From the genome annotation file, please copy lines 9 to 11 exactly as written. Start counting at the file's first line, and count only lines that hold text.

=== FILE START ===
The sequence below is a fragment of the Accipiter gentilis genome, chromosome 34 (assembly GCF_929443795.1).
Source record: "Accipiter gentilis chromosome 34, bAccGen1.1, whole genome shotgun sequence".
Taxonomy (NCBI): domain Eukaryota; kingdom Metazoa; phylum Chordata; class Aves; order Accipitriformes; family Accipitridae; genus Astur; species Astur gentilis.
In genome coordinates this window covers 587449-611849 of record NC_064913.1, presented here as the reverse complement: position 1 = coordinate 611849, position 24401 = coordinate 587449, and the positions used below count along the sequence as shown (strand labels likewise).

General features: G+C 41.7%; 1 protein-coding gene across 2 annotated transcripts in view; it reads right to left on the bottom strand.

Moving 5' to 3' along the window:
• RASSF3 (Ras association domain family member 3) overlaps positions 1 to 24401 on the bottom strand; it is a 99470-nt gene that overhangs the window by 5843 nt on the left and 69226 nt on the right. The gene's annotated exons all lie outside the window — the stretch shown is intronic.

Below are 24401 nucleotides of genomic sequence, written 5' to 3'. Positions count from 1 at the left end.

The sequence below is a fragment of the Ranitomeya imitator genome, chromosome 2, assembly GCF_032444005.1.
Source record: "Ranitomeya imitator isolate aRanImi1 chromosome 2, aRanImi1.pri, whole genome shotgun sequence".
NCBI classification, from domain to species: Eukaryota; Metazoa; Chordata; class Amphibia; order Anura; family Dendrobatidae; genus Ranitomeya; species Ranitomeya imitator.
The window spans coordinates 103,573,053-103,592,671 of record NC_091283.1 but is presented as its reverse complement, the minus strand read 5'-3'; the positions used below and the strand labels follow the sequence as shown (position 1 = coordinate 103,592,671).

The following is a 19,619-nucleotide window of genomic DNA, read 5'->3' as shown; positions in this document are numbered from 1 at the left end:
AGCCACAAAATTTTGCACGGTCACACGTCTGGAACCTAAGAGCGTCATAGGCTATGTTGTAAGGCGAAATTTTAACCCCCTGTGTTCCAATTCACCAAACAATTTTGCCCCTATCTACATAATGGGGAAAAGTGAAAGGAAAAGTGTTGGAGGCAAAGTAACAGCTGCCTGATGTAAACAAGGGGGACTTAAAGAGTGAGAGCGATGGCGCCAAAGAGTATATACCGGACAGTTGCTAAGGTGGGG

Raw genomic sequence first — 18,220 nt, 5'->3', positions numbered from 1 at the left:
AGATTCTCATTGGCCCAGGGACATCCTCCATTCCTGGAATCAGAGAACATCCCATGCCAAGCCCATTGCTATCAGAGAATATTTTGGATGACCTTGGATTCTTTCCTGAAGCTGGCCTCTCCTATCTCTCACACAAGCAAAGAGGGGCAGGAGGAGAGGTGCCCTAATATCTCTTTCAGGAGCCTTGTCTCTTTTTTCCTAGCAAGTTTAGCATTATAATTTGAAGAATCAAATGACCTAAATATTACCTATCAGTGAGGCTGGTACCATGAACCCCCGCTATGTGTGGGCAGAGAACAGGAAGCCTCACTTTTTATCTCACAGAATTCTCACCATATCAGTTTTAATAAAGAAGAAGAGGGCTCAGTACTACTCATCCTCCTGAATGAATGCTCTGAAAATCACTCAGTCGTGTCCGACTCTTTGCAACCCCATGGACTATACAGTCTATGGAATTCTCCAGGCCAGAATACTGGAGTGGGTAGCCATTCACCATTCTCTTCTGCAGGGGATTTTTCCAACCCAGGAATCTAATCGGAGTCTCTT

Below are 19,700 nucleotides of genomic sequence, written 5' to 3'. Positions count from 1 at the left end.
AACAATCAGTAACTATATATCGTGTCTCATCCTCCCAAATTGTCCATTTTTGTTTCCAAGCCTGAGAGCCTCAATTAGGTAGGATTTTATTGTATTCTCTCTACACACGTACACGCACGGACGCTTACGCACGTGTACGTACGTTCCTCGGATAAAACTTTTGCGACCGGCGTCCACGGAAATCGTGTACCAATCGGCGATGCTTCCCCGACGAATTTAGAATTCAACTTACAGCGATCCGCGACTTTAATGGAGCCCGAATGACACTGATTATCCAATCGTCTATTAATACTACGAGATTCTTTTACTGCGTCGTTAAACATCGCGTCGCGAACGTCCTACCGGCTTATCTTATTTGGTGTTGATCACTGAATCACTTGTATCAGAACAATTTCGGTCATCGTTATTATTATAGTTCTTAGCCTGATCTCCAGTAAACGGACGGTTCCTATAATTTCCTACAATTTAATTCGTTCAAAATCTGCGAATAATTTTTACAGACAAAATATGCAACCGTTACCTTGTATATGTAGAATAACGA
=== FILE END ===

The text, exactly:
The sequence below is a fragment of the Ranitomeya imitator genome, chromosome 2, assembly GCF_032444005.1.
Source record: "Ranitomeya imitator isolate aRanImi1 chromosome 2, aRanImi1.pri, whole genome shotgun sequence".
NCBI classification, from domain to species: Eukaryota; Metazoa; Chordata; class Amphibia; order Anura; family Dendrobatidae; genus Ranitomeya; species Ranitomeya imitator.